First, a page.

Peter Cumberlidge picks his top spots for a British charter, from Loch Ness to the Broads, and the ideal boats to hire there
Classic Broads Cruising
Apart from the Solent, no cruising area is so exquisitely English as the Norfolk and Suffolk Broads.
This enticing network of rivers and lakes meanders through low East Anglian country past picturesque villages, lush farms, old windmills, boatyards, church spires and miles of whispering reeds and marshy fen. Wildlife abounds and you see the darting blue flashes of kingfishers.
Wroxham is the largest hiring centre, with fleets of all sizes and styles of boats. But for my classic Broads charter I have chosen a traditional class of wooden motor cruiser, the 43ft Silver Jubilee.
Now powered by smooth 43hp 4-cyclinder Nanni diesels, these elegant craft were built by Martham Boats in the early 1970s, their hulls planked with mahogany on English oak frames, their cabin sides gleaming with varnish.
Martham Boats is based on the River Thurne opposite Hickling Broad, a few miles from the North Sea.
These north-east fringes of the Broads feel nicely secluded because only quite low boats can pass under the notoriously meagre arch of Potter Heigham bridge.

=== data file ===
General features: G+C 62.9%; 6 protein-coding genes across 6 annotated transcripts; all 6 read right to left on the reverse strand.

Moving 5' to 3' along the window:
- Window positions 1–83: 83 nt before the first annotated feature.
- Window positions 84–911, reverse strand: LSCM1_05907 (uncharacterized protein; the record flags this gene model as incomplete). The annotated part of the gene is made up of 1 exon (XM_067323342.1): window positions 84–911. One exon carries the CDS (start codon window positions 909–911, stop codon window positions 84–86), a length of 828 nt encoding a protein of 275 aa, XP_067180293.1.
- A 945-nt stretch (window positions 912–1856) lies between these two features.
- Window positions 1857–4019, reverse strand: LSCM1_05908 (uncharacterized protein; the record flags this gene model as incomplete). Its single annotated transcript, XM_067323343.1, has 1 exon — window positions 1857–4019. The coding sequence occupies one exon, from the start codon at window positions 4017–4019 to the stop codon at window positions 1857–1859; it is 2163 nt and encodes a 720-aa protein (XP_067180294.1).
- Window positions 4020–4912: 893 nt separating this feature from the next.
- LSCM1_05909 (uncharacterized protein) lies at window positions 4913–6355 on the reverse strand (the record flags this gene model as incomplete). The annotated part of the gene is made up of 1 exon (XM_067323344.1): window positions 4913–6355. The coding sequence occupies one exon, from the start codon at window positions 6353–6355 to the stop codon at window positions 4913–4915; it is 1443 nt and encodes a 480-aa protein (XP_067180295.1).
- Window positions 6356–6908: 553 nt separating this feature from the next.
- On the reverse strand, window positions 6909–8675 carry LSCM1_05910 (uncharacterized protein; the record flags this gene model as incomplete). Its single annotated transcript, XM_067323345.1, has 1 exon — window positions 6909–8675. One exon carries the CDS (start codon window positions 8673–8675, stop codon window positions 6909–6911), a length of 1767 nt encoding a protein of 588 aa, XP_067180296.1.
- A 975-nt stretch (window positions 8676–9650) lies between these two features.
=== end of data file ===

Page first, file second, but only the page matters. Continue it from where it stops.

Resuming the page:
Moored of an evening at some remote staithe, you feel part of a more gracious era as warm lamplight glows on rich woodwork in the cosy saloon and sleeping cabins.
Cruising down the Thurne, turn west up the River Bure to Horning and Wroxham, famous Broads names.
Horning has moorings near the black-and-white timbered Swan Inn, where the paddle steamer Southern Comfort often lies alongside.
Above Horning you can ‘mud-weight’ in peaceful Salhouse Broad. This unique Broads anchoring technique uses a heavy iron weight, which sinks into the soft bottom.
A few bends above Salhouse Broad you reach Wroxham, ‘capital’ of the Broads. Wroxham is a kind of floating village where the river splits into a maze of inlets, backwaters and doglegs around neat waterside houses, chalets and old-fashioned bungalows with boats at the bottom of their gardens.
The beautiful River Yare leads up to Norwich past Broom’s boatyard at Brundall, while the Waveney snakes south towards Oulton Broad and then west to Beccles – a soothing old market town whose soaring bell tower gives superb views across Suffolk’s far-reaching landscapes.
Guide prices: Silver Jubilee costs from £941 per week low season to £1,281 high season including a tank of fuel (about 114 litres).
Getting there: Martham is a 115-mile drive from M11/M25 and 150 miles from M1/M6 junctions, and by rail it is 2hrs from London Liverpool Street to Great Yarmouth, then 25mins taxi.
Contact: Helen Shackle at Martham Boats